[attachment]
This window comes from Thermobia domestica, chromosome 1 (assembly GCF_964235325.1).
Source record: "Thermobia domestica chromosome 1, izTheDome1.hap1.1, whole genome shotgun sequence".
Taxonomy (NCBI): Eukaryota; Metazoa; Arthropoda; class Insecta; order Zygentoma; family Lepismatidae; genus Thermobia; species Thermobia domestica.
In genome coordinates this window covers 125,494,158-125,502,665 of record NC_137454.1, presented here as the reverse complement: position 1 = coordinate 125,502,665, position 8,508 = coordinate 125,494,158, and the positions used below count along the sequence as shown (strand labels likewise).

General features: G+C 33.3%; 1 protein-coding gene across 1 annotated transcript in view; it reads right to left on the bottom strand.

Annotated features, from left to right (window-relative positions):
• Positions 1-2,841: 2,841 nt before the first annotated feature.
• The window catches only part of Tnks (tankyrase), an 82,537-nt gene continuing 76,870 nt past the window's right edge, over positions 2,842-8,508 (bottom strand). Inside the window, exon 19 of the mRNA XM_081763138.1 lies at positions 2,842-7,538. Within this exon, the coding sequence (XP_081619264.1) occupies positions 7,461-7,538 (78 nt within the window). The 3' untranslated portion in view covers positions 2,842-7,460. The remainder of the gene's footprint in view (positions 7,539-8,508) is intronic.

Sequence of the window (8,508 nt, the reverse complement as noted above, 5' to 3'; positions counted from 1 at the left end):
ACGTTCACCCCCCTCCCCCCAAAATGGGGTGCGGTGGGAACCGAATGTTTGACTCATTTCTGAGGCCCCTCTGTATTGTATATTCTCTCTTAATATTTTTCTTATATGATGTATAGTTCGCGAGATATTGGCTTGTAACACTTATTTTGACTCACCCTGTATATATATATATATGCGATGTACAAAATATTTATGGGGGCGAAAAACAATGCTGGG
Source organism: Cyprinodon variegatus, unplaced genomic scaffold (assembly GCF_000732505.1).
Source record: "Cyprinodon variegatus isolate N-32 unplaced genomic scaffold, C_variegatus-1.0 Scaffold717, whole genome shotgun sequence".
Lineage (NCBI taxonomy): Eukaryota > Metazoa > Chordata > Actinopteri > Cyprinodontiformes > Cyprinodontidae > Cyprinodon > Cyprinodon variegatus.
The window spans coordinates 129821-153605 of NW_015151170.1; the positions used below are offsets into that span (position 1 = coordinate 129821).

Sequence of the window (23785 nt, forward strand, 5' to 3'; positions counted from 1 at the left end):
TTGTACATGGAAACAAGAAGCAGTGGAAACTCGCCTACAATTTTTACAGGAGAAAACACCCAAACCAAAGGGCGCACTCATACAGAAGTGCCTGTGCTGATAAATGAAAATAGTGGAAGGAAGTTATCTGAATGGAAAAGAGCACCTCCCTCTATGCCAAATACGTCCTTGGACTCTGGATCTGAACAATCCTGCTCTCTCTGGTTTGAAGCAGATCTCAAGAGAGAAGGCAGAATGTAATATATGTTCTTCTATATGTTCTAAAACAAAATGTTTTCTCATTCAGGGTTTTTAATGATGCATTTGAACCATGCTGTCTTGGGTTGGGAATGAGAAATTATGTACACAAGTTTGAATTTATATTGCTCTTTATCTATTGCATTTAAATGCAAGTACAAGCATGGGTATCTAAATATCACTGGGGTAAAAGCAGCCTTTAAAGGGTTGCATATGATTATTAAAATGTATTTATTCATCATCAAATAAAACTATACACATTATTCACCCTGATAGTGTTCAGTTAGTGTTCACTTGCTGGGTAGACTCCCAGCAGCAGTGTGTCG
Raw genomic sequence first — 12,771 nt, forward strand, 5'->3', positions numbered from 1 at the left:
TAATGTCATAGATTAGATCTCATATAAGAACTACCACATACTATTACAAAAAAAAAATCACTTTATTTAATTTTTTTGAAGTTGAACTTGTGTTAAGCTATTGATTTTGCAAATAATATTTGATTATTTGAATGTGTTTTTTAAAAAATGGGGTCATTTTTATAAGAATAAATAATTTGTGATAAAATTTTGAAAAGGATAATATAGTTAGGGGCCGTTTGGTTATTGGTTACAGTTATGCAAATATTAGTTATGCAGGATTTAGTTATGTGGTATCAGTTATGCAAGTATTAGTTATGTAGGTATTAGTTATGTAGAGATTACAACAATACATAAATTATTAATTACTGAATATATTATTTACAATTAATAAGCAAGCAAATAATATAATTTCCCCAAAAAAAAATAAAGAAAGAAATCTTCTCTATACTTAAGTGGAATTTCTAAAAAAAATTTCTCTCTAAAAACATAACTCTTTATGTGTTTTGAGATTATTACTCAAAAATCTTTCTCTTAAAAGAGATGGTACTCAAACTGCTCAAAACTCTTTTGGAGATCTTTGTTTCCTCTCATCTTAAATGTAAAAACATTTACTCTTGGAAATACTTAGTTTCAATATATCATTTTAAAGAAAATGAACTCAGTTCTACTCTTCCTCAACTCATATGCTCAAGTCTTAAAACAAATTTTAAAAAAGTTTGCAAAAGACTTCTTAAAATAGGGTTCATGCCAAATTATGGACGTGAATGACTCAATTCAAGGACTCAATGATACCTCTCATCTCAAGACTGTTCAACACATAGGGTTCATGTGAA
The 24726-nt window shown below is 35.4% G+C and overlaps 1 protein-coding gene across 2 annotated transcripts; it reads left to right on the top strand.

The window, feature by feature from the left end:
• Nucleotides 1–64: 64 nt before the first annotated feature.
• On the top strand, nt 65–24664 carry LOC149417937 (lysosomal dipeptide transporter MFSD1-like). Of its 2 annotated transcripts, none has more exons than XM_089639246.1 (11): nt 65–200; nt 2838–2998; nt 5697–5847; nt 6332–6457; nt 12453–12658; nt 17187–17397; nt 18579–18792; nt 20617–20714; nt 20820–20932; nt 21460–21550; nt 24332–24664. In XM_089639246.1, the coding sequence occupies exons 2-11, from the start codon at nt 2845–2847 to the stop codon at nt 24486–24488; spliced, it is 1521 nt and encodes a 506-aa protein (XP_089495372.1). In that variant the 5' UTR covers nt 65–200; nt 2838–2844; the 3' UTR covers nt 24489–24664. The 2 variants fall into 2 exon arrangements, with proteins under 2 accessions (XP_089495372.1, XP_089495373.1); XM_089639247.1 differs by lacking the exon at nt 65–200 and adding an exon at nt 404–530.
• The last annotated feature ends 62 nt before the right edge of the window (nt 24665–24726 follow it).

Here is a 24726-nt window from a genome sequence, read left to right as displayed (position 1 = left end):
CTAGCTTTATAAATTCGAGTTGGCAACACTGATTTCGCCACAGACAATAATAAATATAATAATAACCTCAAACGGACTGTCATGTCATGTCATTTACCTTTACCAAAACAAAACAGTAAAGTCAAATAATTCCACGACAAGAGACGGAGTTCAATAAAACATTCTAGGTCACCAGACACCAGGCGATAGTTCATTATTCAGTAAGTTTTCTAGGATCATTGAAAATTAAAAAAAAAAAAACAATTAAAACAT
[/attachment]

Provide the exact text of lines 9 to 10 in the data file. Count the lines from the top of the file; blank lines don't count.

Sequence of the window (8,508 nt, the reverse complement as noted above, 5' to 3'; positions counted from 1 at the left end):
ACGTTCACCCCCCTCCCCCCAAAATGGGGTGCGGTGGGAACCGAATGTTTGACTCATTTCTGAGGCCCCTCTGTATTGTATATTCTCTCTTAATATTTTTCTTATATGATGTATAGTTCGCGAGATATTGGCTTGTAACACTTATTTTGACTCACCCTGTATATATATATATATGCGATGTACAAAATATTTATGGGGGCGAAAAACAATGCTGGG